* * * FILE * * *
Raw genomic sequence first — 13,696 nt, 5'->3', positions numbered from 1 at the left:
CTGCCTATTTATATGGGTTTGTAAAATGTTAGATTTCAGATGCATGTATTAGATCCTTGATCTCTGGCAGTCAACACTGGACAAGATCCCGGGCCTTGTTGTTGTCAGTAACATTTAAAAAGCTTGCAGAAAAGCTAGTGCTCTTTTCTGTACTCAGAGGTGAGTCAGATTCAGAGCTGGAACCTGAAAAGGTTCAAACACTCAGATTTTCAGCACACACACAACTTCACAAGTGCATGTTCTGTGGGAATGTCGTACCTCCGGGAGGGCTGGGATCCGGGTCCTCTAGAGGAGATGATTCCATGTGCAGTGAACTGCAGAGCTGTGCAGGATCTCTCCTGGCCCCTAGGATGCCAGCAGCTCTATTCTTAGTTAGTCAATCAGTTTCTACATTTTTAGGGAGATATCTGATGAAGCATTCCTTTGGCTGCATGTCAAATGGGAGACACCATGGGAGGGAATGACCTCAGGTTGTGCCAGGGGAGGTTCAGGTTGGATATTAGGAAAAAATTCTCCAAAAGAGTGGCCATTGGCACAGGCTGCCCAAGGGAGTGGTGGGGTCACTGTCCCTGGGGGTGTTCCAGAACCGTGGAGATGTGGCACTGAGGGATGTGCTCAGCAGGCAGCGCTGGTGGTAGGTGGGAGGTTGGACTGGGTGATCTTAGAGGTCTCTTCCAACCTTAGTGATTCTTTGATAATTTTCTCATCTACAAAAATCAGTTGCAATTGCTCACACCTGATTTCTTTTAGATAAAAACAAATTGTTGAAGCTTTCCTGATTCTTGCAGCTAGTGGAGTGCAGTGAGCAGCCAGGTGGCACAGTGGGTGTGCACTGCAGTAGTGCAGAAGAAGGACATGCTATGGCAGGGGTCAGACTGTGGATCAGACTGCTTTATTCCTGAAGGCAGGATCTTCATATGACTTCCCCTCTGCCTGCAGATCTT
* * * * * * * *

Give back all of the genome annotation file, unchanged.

Raw genomic sequence first — 13,696 nt, 5'->3', positions numbered from 1 at the left:
CTGCCTATTTATATGGGTTTGTAAAATGTTAGATTTCAGATGCATGTATTAGATCCTTGATCTCTGGCAGTCAACACTGGACAAGATCCCGGGCCTTGTTGTTGTCAGTAACATTTAAAAAGCTTGCAGAAAAGCTAGTGCTCTTTTCTGTACTCAGAGGTGAGTCAGATTCAGAGCTGGAACCTGAAAAGGTTCAAACACTCAGATTTTCAGCACACACACAACTTCACAAGTGCATGTTCTGTGGGAATGTCGTACCTCCGGGAGGGCTGGGATCCGGGTCCTCTAGAGGAGATGATTCCATGTGCAGTGAACTGCAGAGCTGTGCAGGATCTCTCCTGGCCCCTAGGATGCCAGCAGCTCTATTCTTAGTTAGTCAATCAGTTTCTACATTTTTAGGGAGATATCTGATGAAGCATTCCTTTGGCTGCATGTCAAATGGGAGACACCATGGGAGGGAATGACCTCAGGTTGTGCCAGGGGAGGTTCAGGTTGGATATTAGGAAAAAATTCTCCAAAAGAGTGGCCATTGGCACAGGCTGCCCAAGGGAGTGGTGGGGTCACTGTCCCTGGGGGTGTTCCAGAACCGTGGAGATGTGGCACTGAGGGATGTGCTCAGCAGGCAGCGCTGGTGGTAGGTGGGAGGTTGGACTGGGTGATCTTAGAGGTCTCTTCCAACCTTAGTGATTCTTTGATAATTTTCTCATCTACAAAAATCAGTTGCAATTGCTCACACCTGATTTCTTTTAGATAAAAACAAATTGTTGAAGCTTTCCTGATTCTTGCAGCTAGTGGAGTGCAGTGAGCAGCCAGGTGGCACAGTGGGTGTGCACTGCAGTAGTGCAGAAGAAGGACATGCTATGGCAGGGGTCAGACTGTGGATCAGACTGCTTTATTCCTGAAGGCAGGATCTTCATATGACTTCCCCTCTGCCTGCAGATCTT